Avoiding ticks starts before you leave the house and continues after you arrive back home. The sneaky arachnids like to travel up the body and find any crease or crevice to latch onto. Unfortunately, while it doesn’t happen that often, their bite can transfer dangerous diseases.
Ticks live on the ground and migrate up a host before biting. Typically, a tick will travel long distances by riding on a host, so you can encounter ticks in your yard or walking in any tall grass. However, you are more likely to encounter ticks in fields or wooded areas with tall foliage.
Experiencing symptoms from a tick bite?
While Lyme disease is the most common and well-known tick-borne disease in the Midwest, tick bites also can cause:
- Anaplasmosis (Upper Midwest)
- Babesiosis (Northeast and upper Midwest)
- Borrelia Mayonii
- Borrelia Miyamotoi Disease
- Bourbon Virus
- Heartland Virus
- Rocky Mountain Spotted Fever
If you travel, go to the Centers for Disease Control and Prevention website and learn about other tick-borne diseases and the areas affected.
Before venturing into your garden or onto the hiking trail, it is important to keep safety top of mind. Ashley Lisek, an advanced practice nurse with OSF Medical Group, discusses safety tips and prevention.
Before you head out
- Pre-treat your clothes and gear with a repellent that contains 0.5% permethrin. Read the manufacturer’s instructions, apply the repellent in a well-ventilated area and hang your clothing up to dry.
- Dress the part – pre-treated long-sleeve shirt, pants and closed shoes – preferably boots.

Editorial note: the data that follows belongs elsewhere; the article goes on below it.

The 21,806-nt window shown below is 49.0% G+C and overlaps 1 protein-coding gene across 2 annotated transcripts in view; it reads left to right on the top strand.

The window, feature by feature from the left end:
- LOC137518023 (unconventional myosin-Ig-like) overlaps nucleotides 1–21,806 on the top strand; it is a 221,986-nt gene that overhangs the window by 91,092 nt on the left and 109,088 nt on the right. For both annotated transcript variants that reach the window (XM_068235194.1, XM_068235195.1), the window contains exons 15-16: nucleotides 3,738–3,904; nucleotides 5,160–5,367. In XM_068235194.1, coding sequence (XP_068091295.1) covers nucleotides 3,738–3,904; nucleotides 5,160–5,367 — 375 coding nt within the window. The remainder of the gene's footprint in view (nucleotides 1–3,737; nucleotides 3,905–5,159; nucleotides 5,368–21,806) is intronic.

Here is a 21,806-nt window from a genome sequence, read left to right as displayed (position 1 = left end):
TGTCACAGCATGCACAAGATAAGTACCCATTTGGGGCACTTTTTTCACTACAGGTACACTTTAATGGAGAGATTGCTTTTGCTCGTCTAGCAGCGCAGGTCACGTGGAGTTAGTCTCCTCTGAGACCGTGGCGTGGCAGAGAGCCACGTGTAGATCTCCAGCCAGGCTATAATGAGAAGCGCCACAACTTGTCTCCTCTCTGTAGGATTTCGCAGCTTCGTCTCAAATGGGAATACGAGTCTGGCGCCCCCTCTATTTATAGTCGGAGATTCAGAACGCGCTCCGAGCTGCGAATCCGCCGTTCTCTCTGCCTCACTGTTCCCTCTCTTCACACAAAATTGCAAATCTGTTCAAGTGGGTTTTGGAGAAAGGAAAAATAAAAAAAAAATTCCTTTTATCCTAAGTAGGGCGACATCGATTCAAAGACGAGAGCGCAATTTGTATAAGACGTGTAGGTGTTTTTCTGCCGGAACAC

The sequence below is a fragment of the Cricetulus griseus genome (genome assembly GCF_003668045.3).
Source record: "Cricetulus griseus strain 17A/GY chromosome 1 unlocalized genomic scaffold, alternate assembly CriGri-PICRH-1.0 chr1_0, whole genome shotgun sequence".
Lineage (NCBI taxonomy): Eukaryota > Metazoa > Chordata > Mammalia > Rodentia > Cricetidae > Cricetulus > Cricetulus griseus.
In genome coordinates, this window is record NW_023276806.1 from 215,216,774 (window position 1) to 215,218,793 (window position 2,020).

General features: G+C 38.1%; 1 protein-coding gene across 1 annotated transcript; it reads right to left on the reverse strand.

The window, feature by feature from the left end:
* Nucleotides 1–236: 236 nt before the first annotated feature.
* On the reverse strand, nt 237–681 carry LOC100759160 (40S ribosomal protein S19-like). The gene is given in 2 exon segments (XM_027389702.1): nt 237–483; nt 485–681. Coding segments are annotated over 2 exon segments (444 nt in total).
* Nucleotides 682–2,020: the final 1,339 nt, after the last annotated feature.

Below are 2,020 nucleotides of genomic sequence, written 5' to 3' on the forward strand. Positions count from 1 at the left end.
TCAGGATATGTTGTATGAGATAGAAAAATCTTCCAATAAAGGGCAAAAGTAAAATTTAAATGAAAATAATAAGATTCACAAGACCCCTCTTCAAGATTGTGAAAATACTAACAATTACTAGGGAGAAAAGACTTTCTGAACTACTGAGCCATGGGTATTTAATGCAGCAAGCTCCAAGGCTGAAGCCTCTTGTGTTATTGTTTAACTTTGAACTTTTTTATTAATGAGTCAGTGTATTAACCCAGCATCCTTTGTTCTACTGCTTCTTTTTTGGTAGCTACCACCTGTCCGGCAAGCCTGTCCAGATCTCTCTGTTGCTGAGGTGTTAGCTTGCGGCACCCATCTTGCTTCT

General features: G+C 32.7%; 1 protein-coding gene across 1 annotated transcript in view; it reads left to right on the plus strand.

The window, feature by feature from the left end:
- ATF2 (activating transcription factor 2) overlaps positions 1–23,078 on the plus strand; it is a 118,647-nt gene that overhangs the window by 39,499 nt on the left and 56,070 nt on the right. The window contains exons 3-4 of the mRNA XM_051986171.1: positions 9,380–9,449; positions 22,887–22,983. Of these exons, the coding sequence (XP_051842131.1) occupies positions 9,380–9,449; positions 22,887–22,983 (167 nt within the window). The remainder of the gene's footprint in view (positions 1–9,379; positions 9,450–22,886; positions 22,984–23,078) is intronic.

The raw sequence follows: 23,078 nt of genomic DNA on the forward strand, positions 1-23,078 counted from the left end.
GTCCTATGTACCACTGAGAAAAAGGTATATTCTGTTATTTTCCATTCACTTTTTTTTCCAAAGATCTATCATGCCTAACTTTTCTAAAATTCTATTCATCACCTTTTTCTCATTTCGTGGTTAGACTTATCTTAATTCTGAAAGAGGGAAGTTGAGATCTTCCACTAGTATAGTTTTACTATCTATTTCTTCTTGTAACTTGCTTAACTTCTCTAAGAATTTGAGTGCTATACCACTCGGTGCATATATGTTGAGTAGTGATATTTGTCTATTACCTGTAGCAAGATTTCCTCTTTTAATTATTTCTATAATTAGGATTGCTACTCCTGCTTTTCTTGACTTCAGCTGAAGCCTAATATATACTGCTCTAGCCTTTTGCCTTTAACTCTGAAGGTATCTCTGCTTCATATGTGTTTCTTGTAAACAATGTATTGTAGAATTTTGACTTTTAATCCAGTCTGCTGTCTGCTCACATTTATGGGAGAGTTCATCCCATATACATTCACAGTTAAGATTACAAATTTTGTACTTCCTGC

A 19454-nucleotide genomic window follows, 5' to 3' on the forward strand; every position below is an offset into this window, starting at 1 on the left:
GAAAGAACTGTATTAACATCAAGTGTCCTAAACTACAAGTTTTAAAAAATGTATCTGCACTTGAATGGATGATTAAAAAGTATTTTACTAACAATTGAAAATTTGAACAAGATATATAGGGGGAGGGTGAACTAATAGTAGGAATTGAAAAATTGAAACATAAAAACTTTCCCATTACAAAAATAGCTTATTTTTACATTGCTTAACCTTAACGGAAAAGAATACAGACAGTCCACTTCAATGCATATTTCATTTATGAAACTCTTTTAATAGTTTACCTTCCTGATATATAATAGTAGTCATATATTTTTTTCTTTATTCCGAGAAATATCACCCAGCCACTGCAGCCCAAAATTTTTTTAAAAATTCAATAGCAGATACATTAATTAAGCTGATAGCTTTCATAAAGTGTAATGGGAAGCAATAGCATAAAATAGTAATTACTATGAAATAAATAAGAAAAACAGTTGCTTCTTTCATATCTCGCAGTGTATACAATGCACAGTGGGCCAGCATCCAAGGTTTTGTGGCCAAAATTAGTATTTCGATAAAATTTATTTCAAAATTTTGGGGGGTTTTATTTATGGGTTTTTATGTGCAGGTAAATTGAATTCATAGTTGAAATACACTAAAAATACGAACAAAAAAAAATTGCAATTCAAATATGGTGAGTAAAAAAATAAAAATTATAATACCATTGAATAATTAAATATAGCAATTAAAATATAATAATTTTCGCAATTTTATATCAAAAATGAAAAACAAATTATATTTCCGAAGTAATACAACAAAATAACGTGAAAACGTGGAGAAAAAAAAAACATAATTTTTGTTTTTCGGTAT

- For your skin, use a recommend Environmental Protection Agency (EPA)-registered insect repellent. Make sure to read the instructions, especially if applying to a child under the age of 3.
When you are outside
- Tuck your pants into your socks and your shirt into your belt.
- Walk in the center of hiking trails, avoiding tall grass and vines.
- Stop and frequently check yourself. If you are with someone, use the buddy system to check each other over.
After you get home
- Shower within a couple of hours from coming indoors. This can help reduce your risk for Lyme disease, wash away any ticks that haven’t latched on and give you a chance to check yourself over.
- Check your body over in the mirror, make sure there is nothing stuck to you – because sometimes you don’t even know they latch on.
- Check your gear – backpacks, tents, chairs, etc.
- Check your pets.
- Wash your clothes with hot water and dry immediately to kill any ticks hiding on your clothing.
Symptoms of a bite
Common symptoms of a tick-related illness include fever and chills, aches and pains or a rash. The most important spots to check for ticks include: under the arms, in and around the ears, inside the belly button, back of the knees, in and around the hair, between the legs and around the waist.
“If you do see a tick on you, you should seek urgent treatment so that we can make sure you get it out. A lot of times, people will look online at how to remove a tick and then put things on it that are not actually supposed to be on it or won’t help remove a tick that’s on you. So, if you have a tick on you, or you think you have a tick bite or any kind of bullseye rash starts to develop where you think you could have been bitten by a tick, I recommend you seek urgent treatment by a medical professional,” Ashley said.
To find urgent care near you, go to www.osfhealthcare.org. If you or a loved one are experiencing a medical emergency caused by a bite or sting – regardless of being caused by a mosquito, bee, wasp, tick or even a spider – go to your nearest emergency room or call 9-1-1.